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The Art of War and the Seven Habits of Highly Effective People

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Autor:   •  April 22, 2011  •  Essay  •  1,994 Words (8 Pages)  •  953 Views

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Introduction

This paper will present summary and comparison of two books. First one is The Art of War, and the second one is The Seven Habits of Highly Effective People.

The Art of War written by Sun Tzu is one of the oldest and most successful books on military strategy. It influenced eastern military thinking and emphasized the most efficient way of gaining victory with the least amount of conflict. The original text is purposely made obscure and difficult to understand, so that Sun Tzu remained employed, as the king would need him for interpretation. Although it has a mixture of profound philosophy and detailed tactical prescriptions that are great for battles about 2500 years ago. The teaching of Sun Tzu is powerful: it will not only instruct us, but also reveal where we stand and how to approach a problem, how to deal with adversity, and how to handle the whims of fate.

This book is the first known study of the planning and conduct of military opertions. In addition, it is unsurpassed in depth of understanding not only battlefield maneuvers, but also eoconomic, psychological factors. In fact, the principles outline are regularly applied outside the realm of military theory and it is read by businessmen all over the world.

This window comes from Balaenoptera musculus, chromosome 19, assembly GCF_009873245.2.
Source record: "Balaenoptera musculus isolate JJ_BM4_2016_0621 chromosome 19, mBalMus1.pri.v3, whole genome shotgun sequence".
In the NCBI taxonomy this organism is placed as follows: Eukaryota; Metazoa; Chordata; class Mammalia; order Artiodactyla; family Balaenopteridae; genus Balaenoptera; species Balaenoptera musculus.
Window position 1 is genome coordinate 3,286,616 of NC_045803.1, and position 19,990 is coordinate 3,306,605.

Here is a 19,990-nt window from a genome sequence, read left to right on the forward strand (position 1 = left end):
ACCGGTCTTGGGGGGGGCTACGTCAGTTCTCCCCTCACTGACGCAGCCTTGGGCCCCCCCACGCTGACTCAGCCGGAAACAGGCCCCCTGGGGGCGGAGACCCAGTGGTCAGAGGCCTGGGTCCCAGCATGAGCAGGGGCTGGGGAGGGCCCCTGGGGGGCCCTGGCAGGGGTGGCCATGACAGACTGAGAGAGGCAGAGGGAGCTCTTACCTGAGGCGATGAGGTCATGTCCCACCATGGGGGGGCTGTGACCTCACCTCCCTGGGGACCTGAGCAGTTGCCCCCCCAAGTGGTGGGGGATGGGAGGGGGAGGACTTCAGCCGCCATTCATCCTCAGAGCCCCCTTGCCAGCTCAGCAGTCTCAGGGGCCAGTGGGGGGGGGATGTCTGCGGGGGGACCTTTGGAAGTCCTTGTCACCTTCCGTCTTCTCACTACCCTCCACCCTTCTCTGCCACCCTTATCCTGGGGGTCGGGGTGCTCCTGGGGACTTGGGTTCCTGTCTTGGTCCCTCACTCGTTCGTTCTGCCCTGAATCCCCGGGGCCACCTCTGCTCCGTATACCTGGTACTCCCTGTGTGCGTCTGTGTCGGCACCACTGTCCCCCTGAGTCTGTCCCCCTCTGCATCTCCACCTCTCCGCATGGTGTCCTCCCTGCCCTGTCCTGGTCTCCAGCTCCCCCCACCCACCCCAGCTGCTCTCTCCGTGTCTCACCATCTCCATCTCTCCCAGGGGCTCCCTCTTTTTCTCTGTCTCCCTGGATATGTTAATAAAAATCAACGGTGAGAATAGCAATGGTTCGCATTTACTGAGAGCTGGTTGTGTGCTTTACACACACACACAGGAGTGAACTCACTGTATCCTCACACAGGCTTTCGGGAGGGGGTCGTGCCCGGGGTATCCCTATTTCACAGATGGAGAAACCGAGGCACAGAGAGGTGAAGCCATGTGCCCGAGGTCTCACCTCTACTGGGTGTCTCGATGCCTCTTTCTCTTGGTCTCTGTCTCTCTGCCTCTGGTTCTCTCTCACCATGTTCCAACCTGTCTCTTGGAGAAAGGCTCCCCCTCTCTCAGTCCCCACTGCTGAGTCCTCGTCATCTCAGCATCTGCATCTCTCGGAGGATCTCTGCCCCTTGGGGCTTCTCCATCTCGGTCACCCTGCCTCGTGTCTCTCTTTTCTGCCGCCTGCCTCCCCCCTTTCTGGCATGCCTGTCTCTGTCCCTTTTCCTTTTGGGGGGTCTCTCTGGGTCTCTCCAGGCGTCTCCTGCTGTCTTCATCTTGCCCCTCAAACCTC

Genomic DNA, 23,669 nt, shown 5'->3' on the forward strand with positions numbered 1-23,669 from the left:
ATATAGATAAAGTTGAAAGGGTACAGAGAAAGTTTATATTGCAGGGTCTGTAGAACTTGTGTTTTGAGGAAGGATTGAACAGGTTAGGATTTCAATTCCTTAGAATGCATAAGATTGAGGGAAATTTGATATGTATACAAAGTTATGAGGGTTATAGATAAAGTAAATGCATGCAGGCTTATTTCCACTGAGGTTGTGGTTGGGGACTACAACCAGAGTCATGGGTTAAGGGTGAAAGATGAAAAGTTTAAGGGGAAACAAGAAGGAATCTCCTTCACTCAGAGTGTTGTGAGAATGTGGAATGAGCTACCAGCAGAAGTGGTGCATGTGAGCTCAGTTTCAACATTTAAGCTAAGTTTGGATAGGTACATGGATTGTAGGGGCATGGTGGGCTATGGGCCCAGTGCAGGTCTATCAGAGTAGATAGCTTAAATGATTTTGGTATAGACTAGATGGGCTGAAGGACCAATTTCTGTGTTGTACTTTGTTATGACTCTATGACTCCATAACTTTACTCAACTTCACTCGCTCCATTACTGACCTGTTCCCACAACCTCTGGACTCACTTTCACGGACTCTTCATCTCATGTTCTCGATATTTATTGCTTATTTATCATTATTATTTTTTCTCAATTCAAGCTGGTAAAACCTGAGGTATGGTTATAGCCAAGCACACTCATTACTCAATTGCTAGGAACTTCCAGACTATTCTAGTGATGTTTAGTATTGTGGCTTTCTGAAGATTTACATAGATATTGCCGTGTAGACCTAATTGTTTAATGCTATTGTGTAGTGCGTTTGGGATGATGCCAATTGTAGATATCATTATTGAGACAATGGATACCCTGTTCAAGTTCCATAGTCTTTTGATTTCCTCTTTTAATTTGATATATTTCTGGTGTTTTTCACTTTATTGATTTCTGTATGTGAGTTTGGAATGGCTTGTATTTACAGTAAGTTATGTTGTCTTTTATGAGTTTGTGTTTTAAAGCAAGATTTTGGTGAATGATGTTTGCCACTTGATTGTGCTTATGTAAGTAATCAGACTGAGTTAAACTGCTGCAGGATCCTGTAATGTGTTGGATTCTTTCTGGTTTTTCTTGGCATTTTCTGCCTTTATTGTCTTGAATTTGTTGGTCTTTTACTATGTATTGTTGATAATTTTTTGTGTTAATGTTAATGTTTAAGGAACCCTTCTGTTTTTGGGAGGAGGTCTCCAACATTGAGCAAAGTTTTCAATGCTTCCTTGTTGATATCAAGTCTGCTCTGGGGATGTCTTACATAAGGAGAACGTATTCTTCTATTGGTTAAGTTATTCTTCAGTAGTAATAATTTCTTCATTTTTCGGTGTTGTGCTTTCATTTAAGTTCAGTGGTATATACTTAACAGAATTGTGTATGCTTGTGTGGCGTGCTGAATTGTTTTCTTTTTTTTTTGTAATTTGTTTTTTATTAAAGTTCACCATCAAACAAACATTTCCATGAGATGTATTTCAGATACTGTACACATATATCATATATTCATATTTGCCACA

The Seven Habits of Highly Effective People written by Dr. Stephen R. Covey is very popular not only in the USA, but also worldwide. It sold over 20 million books in the world. Dr. Covey had researched many highly effective people in various areas and he has found common habits of highly effective people and has organized the habits in seven main habits. In this book, highly effective people are not merely successful people in the short-term. Dr. Covey defined that highly effective people have good habits to remain successful for the long term, and can achieve high performance, excellent results in various situations and improve their performance capabilities at the same time.

This book offers to readers an opportunity which is to explore ourselves, and how to take control of our life, not just a how-to guide. Moreover, Dr. Covey is not only a famous author, but also a charismatic speaker. In fact, his firm have provided personal and organizational leadership, on many subjects in addition to the Seven Habits. (Smith & Hadjian, 1994).This is one big reason why this book is widely supported by attract a wide range of readers.

Book Summary of The Art of War

The first chapter is titled "Planning". The Planning explores the five key elements (mission, climate, ground, leadership, and methods) and seven elements that valuate your competitive strengths against your competition. Generals who act on the elements can be victorious. In addition, they must create situations which will contoribute to their accomplishment. All warfare is based on deception. Many calculations lead to victory, and few calculations to defeat.